Hamilton's rule provides the foundation for understanding the genetic evolution of social behavior, showing that altruism is favored by increased relatedness and increased productivity of altruists. But how likely is it that a new altruistic mutation will satisfy Hamilton's rule by increasing the reproductive efficiency of the group? Altruism per se does not improve efficiency, and hence we would not expect a typical altruistic mutation to increase the mean productivity of the population. We examined the conditions under which a mutation causing reproductive altruism can spread when it does not increase productivity. We considered a population divided into temporary groups of genetically similar individuals (typically family groups). We show that the spread of altruism requires a pleiotropic link between altruism and enhanced productivity in diploid organisms, but not in haplodiploid organisms such as Hymenoptera. This result provides a novel biological understanding of the barrier to the spread of reproductive altruism in diploids. In haplodiploid organisms, altruism within families that lowers productivity may spread, provided daughters sacrifice their own reproduction to raise full-sisters. We verified our results using three single-locus genetic models that explore a range of the possible reproductive costs of helping. The advantage of female-to-female altruism in haplodiploids is a well-known prediction of Hamilton's rule, but its importance in relaxing the linkage between altruism and efficiency has not been explored. We discuss the possible role of such unproductive altruism in the origins of sociality. We also note that each model predicts a large region of parameter space were polymorphism between altruism and selfishness is maintained, a pattern independent of dominance.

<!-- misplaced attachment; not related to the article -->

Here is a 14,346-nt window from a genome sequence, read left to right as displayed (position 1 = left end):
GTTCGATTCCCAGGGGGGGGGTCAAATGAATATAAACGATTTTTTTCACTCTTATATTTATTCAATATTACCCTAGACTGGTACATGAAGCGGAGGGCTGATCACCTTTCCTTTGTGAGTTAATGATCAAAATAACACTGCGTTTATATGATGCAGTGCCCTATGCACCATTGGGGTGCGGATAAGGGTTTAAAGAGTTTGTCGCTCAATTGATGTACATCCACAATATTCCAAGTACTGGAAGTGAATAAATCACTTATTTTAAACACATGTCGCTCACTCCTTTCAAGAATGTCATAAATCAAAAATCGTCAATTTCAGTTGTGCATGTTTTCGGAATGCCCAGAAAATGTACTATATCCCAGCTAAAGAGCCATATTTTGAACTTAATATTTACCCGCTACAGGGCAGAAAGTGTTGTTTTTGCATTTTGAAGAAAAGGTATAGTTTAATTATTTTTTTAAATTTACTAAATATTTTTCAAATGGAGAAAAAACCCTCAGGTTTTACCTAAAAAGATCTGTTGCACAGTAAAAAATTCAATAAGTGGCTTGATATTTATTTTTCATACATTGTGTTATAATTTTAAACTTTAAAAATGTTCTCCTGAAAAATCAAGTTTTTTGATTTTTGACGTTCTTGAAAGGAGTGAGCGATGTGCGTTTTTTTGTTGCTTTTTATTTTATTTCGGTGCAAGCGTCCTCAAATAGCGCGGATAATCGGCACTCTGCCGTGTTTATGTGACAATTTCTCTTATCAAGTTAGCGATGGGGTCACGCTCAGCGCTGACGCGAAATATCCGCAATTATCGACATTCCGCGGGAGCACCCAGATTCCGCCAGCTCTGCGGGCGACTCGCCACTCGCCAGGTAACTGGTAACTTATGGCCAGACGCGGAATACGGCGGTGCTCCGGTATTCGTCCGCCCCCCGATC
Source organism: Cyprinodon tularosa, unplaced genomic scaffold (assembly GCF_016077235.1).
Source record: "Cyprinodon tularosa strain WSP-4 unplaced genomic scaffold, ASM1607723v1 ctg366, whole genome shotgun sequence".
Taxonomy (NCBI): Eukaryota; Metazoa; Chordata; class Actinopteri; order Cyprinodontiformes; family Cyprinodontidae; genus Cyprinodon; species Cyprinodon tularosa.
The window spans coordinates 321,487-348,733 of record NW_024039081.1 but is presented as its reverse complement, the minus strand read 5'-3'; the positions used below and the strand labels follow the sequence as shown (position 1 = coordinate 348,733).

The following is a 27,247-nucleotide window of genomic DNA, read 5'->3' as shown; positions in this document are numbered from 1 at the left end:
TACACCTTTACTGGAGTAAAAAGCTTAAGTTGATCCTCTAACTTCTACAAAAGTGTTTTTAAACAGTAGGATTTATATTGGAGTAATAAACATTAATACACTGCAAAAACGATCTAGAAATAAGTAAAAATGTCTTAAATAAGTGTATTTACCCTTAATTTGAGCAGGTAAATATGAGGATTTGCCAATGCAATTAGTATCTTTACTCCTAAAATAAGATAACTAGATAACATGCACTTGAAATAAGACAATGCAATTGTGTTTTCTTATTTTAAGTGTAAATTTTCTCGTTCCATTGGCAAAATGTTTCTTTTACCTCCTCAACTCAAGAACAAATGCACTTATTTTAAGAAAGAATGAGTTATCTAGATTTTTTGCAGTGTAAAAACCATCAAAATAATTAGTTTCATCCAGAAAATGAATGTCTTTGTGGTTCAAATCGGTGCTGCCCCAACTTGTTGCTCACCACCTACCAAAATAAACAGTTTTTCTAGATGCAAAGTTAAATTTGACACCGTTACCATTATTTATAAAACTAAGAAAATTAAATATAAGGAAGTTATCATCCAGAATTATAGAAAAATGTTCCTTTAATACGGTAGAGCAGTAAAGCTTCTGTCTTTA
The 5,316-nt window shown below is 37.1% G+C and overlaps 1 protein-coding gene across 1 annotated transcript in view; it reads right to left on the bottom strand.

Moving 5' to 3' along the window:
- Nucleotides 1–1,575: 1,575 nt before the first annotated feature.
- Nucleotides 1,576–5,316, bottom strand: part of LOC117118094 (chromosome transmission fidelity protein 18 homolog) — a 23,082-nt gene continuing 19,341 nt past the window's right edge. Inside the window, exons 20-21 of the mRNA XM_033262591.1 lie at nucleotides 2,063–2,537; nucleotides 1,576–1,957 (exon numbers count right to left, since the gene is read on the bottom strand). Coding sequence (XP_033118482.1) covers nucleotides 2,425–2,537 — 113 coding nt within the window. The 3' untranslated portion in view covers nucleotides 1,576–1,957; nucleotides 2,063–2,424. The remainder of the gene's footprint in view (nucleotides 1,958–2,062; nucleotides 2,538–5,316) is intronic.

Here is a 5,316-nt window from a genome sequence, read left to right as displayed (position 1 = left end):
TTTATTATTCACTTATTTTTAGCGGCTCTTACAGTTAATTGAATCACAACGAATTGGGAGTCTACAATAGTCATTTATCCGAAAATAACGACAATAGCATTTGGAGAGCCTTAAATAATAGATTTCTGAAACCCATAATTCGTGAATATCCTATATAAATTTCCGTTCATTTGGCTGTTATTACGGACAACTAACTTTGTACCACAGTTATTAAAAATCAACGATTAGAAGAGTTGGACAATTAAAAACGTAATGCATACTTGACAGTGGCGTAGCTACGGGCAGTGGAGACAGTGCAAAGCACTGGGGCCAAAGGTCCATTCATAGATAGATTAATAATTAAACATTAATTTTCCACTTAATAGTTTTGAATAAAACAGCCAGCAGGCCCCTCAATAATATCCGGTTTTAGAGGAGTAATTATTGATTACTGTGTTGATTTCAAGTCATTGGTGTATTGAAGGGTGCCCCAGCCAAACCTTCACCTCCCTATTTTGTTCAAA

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Vol. 60 • No. 10